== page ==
Since its creation in 1934, FHA has helped more than 34 million families purchase homes with affordable mortgages and fair payment terms. Despite its largely undisputed spot in the hall-of-fame of government programs that work, the FHA, like any other lending institution, needs to adapt to today's market place. According to Sec. of Housing and Urban Development Alphonso Jackson, the Expanding American Homeownership Act would get the job done. "This important legislation would bring FHA into the 21 st Century and offer hard-working Americans a variety of safe homeownership options at a fair price," said Sec. Alphonso in a press statement.
The Expanding American Homeownership Act would:
- Eliminate the current statutory three percent minimum down payment, reducing a significant barrier to homeownership. FHA's existing down payment requirement does not meet the demands of today's marketplace, where most first-time homebuyers put down two percent or less. The "new" FHA would offer a variety of down payment options.
- Create a new, risk-based insurance premium structure for FHA that would match the premium amount with the credit profile of the borrower. It would replace the current structure, in which there is standard premium amount for all borrowers, while still protecting the soundness of its Insurance Fund. FHA would have the flexibility to charge a lower premium for low-risk borrowers, and to charge higher-risk borrowers a slightly higher premium.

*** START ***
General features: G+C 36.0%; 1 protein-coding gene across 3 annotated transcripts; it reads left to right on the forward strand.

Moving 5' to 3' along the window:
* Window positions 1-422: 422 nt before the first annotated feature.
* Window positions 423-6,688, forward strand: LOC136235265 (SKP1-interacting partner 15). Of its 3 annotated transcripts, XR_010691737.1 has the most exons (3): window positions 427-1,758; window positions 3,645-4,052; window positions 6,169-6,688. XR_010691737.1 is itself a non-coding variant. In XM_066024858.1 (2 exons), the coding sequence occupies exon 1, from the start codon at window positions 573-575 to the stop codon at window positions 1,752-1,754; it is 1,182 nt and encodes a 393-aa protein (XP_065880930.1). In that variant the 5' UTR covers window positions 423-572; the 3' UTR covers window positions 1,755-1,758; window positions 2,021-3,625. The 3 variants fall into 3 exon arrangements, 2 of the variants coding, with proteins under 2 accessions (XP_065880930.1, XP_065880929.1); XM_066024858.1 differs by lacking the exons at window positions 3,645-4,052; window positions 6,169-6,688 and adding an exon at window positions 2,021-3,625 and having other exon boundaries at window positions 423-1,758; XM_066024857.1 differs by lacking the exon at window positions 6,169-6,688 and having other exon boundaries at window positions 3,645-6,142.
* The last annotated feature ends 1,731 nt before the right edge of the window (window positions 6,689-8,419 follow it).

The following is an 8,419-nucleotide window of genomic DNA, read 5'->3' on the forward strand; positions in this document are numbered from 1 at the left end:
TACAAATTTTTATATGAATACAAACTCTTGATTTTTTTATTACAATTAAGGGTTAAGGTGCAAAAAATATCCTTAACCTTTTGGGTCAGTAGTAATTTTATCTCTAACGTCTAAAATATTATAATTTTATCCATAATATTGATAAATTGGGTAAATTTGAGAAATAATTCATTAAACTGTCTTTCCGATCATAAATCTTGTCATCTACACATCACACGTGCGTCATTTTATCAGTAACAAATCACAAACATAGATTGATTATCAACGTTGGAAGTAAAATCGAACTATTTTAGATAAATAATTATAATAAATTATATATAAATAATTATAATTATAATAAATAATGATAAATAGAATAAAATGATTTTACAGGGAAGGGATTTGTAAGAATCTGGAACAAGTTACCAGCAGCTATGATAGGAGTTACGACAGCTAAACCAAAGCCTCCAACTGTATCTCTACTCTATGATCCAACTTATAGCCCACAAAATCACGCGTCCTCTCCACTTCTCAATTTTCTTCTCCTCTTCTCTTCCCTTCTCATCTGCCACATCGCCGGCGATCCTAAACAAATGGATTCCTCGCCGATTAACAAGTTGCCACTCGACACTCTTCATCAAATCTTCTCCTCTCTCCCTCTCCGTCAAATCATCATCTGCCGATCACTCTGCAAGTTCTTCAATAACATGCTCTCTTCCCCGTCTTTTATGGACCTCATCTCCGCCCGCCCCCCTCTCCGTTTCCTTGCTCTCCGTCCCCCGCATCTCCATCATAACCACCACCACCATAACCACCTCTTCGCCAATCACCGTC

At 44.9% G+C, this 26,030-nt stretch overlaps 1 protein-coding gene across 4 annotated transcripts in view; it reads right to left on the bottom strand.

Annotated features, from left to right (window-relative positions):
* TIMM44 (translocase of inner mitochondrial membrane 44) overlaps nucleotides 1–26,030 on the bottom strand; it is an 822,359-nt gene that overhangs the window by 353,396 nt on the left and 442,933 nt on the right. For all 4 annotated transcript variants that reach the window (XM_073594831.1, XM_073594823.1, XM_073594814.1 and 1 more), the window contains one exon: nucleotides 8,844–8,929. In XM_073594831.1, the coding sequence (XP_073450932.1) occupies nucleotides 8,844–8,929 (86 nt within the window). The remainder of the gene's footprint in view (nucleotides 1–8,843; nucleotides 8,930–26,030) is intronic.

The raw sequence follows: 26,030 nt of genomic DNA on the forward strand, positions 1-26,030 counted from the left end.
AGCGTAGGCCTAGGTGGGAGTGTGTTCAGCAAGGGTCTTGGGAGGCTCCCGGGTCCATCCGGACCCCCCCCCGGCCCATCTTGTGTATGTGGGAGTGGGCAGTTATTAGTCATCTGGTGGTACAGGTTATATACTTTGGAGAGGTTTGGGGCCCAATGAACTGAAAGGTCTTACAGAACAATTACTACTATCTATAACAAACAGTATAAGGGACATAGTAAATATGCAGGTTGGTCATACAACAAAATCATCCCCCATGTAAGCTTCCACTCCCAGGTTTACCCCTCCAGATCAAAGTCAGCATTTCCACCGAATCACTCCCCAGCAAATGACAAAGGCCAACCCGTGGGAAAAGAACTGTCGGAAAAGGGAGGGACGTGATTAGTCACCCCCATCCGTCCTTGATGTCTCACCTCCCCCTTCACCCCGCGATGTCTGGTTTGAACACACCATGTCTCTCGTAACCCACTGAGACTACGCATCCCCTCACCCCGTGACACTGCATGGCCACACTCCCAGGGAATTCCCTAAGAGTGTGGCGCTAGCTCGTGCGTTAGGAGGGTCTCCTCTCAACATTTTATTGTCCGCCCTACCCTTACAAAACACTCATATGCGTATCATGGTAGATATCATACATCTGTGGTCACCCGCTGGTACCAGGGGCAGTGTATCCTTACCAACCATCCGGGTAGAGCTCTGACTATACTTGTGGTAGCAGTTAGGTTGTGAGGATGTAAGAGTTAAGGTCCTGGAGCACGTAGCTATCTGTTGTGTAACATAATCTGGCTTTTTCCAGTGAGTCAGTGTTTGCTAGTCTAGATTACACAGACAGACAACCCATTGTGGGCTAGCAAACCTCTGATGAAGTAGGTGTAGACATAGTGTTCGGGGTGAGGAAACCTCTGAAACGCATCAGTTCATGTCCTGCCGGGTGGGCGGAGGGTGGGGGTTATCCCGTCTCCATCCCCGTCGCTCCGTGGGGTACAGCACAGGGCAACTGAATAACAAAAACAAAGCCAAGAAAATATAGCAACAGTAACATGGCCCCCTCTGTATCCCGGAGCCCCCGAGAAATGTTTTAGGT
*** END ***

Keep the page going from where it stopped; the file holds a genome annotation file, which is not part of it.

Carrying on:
- Increase and simplify FHA's loan limits. FHA's loan limit in high-cost areas would rise from 87 to 100 percent of the GSE conforming loan limit and in lower-cost areas from 48 to 65 percent of the conforming loan limit. This change is crucial in today's housing market. In many areas of the country, the existing FHA limits are lower than the cost of new construction, eliminating FHA financing as an option for buyers of new homes in those markets. FHA has simply been priced out of the market in other areas, such as California, where FHA insured only about 5,000 home mortgages in all of 2005, down 95 percent from 109,000 in 2000.
The House version (H.R. 5121) of the Expanding American Homeownership Act, was introduced on April 6, 2006 and won the unanimous approval of the House Financial Services Committee on May 24, 2006.
As the nation's housing agency, the Department of Housing and Urban Development (HUD) works to increase homeownership by creating affordable housing opportunities, supporting the homeless, elderly, people with disabilities and people living with AIDS. In addition, HUD promotes economic and community development, and enforces the nation's fair housing laws.